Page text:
March 29-31, 2000, Pacific Grove
The ASA Pacific Division met March 29-31, 2000, at the Asilomar Conference Center in Pacific Grove, California, marking twenty years at this site. The informal atmosphere of the conference grounds and its superb natural setting contribute to the conference’s informal and cooperative reputation, and its ability to draw scholars on a national and international basis.
Contributed papers at the conference reflected a diversity of interests in aesthetics; among these were the relationship of aesthetics and ethics, environmental aesthetics, and aesthetic issues in literature, music, film, photography, and architecture.
In the first session on Thursday afternoon, Estella Lauter, Humanities and Fine Arts, University of Wisconsin – Oshkosh, discussed the interplay of aesthetic and ethical responses to works by woman sculptors. In the following panel, Jeanette Bicknell, Philosophy, York University, considered what “moral awareness” in music might mean, examining along the way the work of Radford and Scruton. Justin London, Music, Carleton College, argued that in the context of the musical West Side Story, the “Maria” motive conveys the proposition “Maria is hopeful”. The conference resumed with an evening session on the built environment. Steven DeCaroli, Philosophy, SUNY – Binghamton discussed Winckelmann’s response to the antiquarian and stylistic qualities of Cardinal Alessandro Albani’s villa. Following this, an invited book session featured authors of two new books on garden aesthetics: Mara Miller, Lafayette, Colorado, The Garden as an Art, Stephanie Ross, Philosophy, University of Missouri at St. Louis, What Gardens Mean. Sharon Crawford, commentator, argued that gardens are most reasonably considered art today if they are considered as landscape architecture. Discussion carried over into the following reception.
The conference resumed on Thursday morning with panels on musical expression and on literature and meaning. First, Saam Trevedi, Philosophy, Bates College, examined models of musical expressiveness by Budd and by Levinson, and concluded that in hearing music as expressive, we “animate the music itself”. Lee Brown, Philosophy, Ohio State University reconsidered the Afropurism and musical aesthetics of jazz musician and critic Amiri Baraka. In the following panel, Eddy Zemach, Philosophy, Hebrew University, offered a modal theory of metaphor. Ted Cohen, Philosophy, University of Chicago, contributed a very lively commentary. Anton Alterman, Philosophy, CUNY – Baruch College offered a theory of fictionality as having higher-order meaning not directly deducible from natural-language meaning.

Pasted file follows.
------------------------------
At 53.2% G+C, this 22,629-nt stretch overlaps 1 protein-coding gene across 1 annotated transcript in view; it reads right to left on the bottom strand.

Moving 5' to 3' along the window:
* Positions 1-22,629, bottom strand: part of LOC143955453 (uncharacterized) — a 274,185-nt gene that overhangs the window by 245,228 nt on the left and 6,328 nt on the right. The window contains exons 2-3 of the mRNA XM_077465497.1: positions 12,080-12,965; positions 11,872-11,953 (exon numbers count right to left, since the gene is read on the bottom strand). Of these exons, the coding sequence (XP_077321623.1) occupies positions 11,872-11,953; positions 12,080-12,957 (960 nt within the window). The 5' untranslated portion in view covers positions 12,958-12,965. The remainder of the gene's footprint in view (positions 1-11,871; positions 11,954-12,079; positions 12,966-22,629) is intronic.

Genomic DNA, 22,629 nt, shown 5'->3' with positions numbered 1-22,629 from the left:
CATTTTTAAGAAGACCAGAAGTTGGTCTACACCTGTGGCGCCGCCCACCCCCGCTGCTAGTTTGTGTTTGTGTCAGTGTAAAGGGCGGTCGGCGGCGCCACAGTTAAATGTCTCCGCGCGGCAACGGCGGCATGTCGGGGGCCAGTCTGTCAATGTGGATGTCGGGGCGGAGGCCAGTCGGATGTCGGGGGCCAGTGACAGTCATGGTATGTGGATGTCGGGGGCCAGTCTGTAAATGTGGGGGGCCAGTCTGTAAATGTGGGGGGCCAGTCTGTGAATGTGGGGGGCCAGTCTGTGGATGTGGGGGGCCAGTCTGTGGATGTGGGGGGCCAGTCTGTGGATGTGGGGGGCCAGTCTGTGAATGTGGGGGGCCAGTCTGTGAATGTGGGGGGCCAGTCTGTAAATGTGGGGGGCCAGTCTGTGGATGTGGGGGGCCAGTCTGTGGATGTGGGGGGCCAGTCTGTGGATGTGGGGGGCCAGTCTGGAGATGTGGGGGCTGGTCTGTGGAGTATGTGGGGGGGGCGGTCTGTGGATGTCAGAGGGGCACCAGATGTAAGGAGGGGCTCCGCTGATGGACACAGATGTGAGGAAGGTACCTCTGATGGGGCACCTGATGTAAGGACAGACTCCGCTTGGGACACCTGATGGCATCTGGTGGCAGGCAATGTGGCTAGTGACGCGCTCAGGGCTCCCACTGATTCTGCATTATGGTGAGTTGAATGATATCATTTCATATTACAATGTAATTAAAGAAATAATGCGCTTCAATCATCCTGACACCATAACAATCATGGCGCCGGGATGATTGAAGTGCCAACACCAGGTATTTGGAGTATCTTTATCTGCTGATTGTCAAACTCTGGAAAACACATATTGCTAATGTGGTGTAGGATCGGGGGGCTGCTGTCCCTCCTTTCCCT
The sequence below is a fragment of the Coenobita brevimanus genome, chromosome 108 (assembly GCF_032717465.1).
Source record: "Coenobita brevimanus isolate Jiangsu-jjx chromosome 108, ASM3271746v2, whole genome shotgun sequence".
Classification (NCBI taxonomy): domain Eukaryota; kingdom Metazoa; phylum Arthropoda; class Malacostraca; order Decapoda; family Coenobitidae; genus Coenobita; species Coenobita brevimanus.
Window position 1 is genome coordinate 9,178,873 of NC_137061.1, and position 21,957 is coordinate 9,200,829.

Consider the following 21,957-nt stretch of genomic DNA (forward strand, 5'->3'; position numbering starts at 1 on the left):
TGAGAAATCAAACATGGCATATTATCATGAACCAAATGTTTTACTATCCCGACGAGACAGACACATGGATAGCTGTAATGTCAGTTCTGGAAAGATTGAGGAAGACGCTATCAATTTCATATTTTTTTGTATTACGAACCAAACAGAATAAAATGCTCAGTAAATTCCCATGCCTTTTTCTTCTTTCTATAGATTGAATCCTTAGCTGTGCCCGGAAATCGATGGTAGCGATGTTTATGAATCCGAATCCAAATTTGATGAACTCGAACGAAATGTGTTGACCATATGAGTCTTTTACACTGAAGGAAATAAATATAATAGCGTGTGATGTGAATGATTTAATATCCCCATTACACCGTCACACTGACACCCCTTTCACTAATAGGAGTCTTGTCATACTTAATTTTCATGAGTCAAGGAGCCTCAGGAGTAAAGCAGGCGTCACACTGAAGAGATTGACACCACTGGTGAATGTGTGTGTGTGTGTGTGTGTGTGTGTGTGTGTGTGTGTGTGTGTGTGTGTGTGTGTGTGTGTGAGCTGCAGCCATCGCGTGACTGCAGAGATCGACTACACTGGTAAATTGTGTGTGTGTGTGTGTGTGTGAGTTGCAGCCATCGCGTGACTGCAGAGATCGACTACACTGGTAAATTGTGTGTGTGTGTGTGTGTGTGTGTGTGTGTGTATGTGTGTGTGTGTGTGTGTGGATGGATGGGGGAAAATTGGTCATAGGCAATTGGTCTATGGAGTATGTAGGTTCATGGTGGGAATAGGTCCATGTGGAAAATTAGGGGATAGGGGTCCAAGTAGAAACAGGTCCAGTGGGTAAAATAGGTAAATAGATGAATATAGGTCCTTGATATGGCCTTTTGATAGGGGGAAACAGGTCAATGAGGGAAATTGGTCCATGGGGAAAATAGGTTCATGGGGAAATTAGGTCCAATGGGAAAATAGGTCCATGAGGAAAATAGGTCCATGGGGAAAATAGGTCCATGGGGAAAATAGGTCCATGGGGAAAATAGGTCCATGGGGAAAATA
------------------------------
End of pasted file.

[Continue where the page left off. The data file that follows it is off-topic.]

The afternoon session included three panels. In the first, James Harold, Philosophy, University of Minnesota, discussed and criticized recent arguments that ethics and aesthetics are not distinct kinds of judgements. James Young, Philosophy, University of Victoria, followed by considering how literature, and other artworks, may function as moral philosophy. The second panel included two papers on film comedy. Ian Jarvie, Philosophy, York University, considered themes of optimism and despair in four later Woody Allen movies, and Casey Haskins, Humanities, SUNY – Purchase College discussed the morality of the Roberto Begnini’s “Holocaust tragicomedy”, Life is Beautiful. In the last panel of the afternoon, Martin Donougho, Philosophy, University of South Carolina discussed the history of the concept of “creativity” and whether it might be considered paradoxical, while Kevin Sweeney argued against Roger Scruton’s view that gustatory taste is not object-oriented and therefore not an aesthetic experience, referring to examples of wine-tasting. The session then adjourned for dinner.
The Thursday evening session on environmental aesthetics opened with an invited presentation by Bureau of Land Management botanist Bruce Delgado on the restoration of native vegetation on sand dunes at the nearby former Army base, Fort Ord. Delgado’s charming presentation included the first Asilomar “camp sing- along”. Following this, John Fisher, Philosophy, University of Colorado, asked in what way art about nature guides the aesthetics of nature, and particularly whether autobiographical responses to nature are problematic.
The conference closed with two Friday morning panels. In the first panel, Susan Hahn, Humanities Center, Johns Hopkins University, attempted to explain inconsistencies in Socrates’ polemic against poetry by assimilating these attitudes to modern ones, and to an agonistic theory of poetry. Aaron Meskin, Philosophy, Texas Tech University, followed with his discussion of theories of artistic value, concentrating on those proposed by Ronald Dworkin and Malcolm Budd. The last panel of the meeting considered two issues from photography. Julie Van Camp, Philosophy, California State University at Long Beach, proposed distinguishing the meaning of originality (as a relationship between the artist and the work of art) from the evidence used to assess it, which also includes the relationship of the work to other works. Birgit Tregenza, Philosophy, California State University at Northridge, addressed the views of Kendall Walton and Dominic Lopes on photography, and argued that photographs are not necessarily more transparent than handmade pictures.